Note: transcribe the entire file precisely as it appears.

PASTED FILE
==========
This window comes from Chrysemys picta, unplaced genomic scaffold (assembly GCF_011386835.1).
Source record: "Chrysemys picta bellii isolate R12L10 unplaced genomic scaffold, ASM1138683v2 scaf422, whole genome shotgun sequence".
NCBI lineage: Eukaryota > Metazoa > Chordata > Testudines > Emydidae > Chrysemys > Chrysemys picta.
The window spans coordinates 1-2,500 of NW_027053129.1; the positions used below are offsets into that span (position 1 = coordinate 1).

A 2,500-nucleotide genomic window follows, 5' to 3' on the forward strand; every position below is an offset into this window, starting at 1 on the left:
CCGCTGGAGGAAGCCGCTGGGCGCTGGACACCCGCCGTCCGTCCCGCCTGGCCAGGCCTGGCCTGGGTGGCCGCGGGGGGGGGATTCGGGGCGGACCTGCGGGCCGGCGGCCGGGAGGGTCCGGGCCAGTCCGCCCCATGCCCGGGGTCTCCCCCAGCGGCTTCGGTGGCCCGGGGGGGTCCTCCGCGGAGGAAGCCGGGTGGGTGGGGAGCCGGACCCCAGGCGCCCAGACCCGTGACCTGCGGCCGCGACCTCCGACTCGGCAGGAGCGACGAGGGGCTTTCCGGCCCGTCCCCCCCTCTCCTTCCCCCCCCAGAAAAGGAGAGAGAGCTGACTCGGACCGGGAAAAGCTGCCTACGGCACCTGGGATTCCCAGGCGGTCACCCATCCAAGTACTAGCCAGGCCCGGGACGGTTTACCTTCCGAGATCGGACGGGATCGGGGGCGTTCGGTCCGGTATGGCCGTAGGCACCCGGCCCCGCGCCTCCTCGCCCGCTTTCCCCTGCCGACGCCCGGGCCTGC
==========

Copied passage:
This window comes from Chrysemys picta, unplaced genomic scaffold (assembly GCF_011386835.1).
Source record: "Chrysemys picta bellii isolate R12L10 unplaced genomic scaffold, ASM1138683v2 scaf422, whole genome shotgun sequence".
NCBI lineage: Eukaryota > Metazoa > Chordata > Testudines > Emydidae > Chrysemys > Chrysemys picta.
The window spans coordinates 1-2,500 of NW_027053129.1; the positions used below are offsets into that span (position 1 = coordinate 1).

A 2,500-nucleotide genomic window follows, 5' to 3' on the forward strand; every position below is an offset into this window, starting at 1 on the left:
CCGCTGGAGGAAGCCGCTGGGCGCTGGACACCCGCCGTCCGTCCCGCCTGGCCAGGCCTGGCCTGGGTGGCCGCGGGGGGGGGATTCGGGGCGGACCTGCGGGCCGGCGGCCGGGAGGGTCCGGGCCAGTCCGCCCCATGCCCGGGGTCTCCCCCAGCGGCTTCGGTGGCCCGGGGGGGTCCTCCGCGGAGGAAGCCGGGTGGGTGGGGAGCCGGACCCCAGGCGCCCAGACCCGTGACCTGCGGCCGCGACCTCCGACTCGGCAGGAGCGACGAGGGGCTTTCCGGCCCGTCCCCCCCTCTCCTTCCCCCCCCAGAAAAGGAGAGAGAGCTGACTCGGACCGGGAAAAGCTGCCTACGGCACCTGGGATTCCCAGGCGGTCACCCATCCAAGTACTAGCCAGGCCCGGGACGGTTTACCTTCCGAGATCGGACGGGATCGGGGGCGTTCGGTCCGGTATGGCCGTAGGCACCCGGCCCCGCGCCTCCTCGCCCGCTTTCCCCTGCCGACGCCCGGGCCTGC